IF you’re a fan of light entertainment, chances are you’ll be familiar with Stanley Johnson.

The Prime Minister’s father has done the rounds on everything from I’m a Celebrity to The Real Marigold Hotel, Celebrity Hunted and Celebrity Gogglebox, becoming something of a celeb in his own right. Having Britain’s most divisive politician for a son obviously does wonders for your profile – not to mention your bank balance.

If anything, the persona 79-year-old Mr Johnson senior seems keen to cultivate is all about being more sensible and palatable than his eldest son. He voted Remain and purports to have a keen interest in the environment. An old-fashioned gentleman rather than a bulldozer/buffoon type, his willingness to pitch in and have a laugh with the young folks suggests a zest for life many older people will relate to. He even looks better than Boris: healthier, better groomed. Tidier hair. You can almost hear the chat in front rooms in Birmingham and Basingstoke. “I can’t stand Boris but I don’t mind the father.”

Read more: Johnson accused of hiding from Tory record after terror attack

Over the last week, however, the mask slipped and we saw something of the real Stanley Johnson. It wasn’t pretty. Boris is clearly more of a chip off the old block than we’d been encouraged to believe. Indeed, far from being the more palatable version of his son, Mr Johnson senior’s behaviour suggests he’s just as arrogant, snobbish and insulting, not to mention just as much of an exhibitionist.

Rather than keeping a dignified distance from his son’s election campaign, Johnson the elder has been a wince-inducing cheerleader. I thought we’d reached peak Stanley on Thursday when, as part of an eye-wateringly embarrassing stunt, he turned up with Michael Gove (and a camera crew) at the doors of Channel 4 demanding Mr Gove be allowed to speak at the leaders debate on climate change that his son couldn’t be bothered taking part in. Indeed, Stanley himself appeared more than ready to step in – you get the feeling the former Tory MEP believes he could and perhaps should have been a contender for PM. Channel 4 rightly held firm and allowed only party leaders to take part.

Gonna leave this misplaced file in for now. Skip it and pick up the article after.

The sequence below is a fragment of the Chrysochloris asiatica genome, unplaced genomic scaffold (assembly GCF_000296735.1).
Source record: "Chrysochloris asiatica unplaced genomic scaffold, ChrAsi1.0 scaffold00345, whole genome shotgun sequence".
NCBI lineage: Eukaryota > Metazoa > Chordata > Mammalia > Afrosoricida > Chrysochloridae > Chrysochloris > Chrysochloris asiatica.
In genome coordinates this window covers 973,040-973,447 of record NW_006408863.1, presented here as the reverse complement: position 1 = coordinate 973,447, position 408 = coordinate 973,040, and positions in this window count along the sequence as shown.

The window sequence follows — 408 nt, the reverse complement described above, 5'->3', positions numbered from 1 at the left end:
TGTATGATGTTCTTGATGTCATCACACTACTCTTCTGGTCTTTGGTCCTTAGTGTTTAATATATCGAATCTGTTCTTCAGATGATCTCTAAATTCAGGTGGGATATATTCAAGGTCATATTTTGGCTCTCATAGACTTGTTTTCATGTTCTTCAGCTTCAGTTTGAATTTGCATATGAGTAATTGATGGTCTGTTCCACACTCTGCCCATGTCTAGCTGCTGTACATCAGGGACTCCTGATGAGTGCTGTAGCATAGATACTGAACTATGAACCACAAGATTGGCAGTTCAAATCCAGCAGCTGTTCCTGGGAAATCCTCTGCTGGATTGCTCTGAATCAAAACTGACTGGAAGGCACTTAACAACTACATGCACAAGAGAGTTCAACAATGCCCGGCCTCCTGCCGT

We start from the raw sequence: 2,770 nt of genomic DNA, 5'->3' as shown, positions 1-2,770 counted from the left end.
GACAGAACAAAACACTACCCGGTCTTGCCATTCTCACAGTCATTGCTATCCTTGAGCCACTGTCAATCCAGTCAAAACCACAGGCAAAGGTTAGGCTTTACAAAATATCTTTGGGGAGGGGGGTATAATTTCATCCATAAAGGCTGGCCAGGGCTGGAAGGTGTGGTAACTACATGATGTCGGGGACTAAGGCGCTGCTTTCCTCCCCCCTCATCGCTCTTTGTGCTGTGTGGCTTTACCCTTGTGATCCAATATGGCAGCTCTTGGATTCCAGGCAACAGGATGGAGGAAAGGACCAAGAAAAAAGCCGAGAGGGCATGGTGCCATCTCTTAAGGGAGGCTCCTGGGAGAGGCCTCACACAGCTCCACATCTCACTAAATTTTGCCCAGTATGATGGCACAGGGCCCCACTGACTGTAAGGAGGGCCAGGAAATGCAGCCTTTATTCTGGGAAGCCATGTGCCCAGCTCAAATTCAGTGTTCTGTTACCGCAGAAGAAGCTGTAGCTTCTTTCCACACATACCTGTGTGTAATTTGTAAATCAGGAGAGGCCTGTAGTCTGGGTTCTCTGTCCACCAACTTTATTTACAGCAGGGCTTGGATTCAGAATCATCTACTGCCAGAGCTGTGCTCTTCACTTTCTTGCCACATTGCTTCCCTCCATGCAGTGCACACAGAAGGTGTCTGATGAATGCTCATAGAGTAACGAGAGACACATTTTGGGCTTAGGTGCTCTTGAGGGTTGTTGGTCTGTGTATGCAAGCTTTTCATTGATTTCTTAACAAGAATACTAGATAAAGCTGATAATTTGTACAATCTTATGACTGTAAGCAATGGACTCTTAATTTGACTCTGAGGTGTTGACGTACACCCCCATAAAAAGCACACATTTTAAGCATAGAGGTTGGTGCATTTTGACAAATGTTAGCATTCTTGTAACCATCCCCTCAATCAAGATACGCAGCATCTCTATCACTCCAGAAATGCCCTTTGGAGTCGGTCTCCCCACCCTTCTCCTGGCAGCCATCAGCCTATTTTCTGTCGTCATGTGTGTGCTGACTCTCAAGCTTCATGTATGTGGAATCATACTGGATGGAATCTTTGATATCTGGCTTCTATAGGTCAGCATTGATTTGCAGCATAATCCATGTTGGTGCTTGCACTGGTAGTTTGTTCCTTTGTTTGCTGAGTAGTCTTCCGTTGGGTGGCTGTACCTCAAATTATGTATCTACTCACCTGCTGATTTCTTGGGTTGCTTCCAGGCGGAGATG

Next morning, Celebrity Stan really showed his true colours by suggesting ordinary people – surely those that watch his shows – are stupid. During an appearance on the Victoria Derbyshire programme, a viewer tweeted and called Boris Johnson “Pinocchio”, which is hardly the most controversial broadside of the election so far. Mr Johnson Senior replied: “That requires a degree of literacy which I think the Great British Public don’t necessary have,” adding “they couldn’t spell Pinocchio if they tried,” ranting that it was “absurd and wrong” for viewers to be allowed to call his son a liar.

One upshot of all this is that Mr Johnson senior equates spelling with intelligence. It also appears to be that on Planet Johnson it is okay for one to use one’s son to become a celebrity and take money from publicly-funded broadcasters making programmes for stupid people; that it is fine and dandy to go on another show watched by stupid people during an election campaign and wax lyrical about how wonderful one’s son the prime minister is.

Read more: Johnson accused of hiding from Tory record after terror attack

What’s clearly not acceptable to Daddy Johnson, however, is the great unwashed having a voice.

And here you have the ancient English upper-class principle of familial advantage playing out once again. Not to mention society’s shameful enabling of it.

Why is Stanley Johnson being given so many television appearances in the first place? Could it be because our influential institutions – the BBC among them – remain programmed to defer to the establishment nepotism which the Johnsons represent? Lest we forget the PM’s sister, Rachel, a journalist, is never off the telly either, while his brother, Jo, was until recently a government minister. What is it about their privilege, connections and pushy-ness that first attracted the media to the Johnson family, I wonder? Superior spelling?

How can we ridicule Donald Trump for installing his unelected daughter Ivanka at the heart of his administration, giving her carte blanche to cavort on the world stage, when the Johnsons are doing the same thing, only on smaller, more English scale?

The media played a significant role in the making of Boris Johnson, and as his picking and choosing of how and when he deigns to be interviewed and scrutinised during this election campaign highlights, parts of the media can’t seem to help themselves dancing to his tune.

Giving airtime to Stanley Johnson is just another example of this. It also reiterates how such blatant establishment nepotism continues to stab at the heart of our democracy. And yet we continue to let it happen.

In fact, we give them the knife.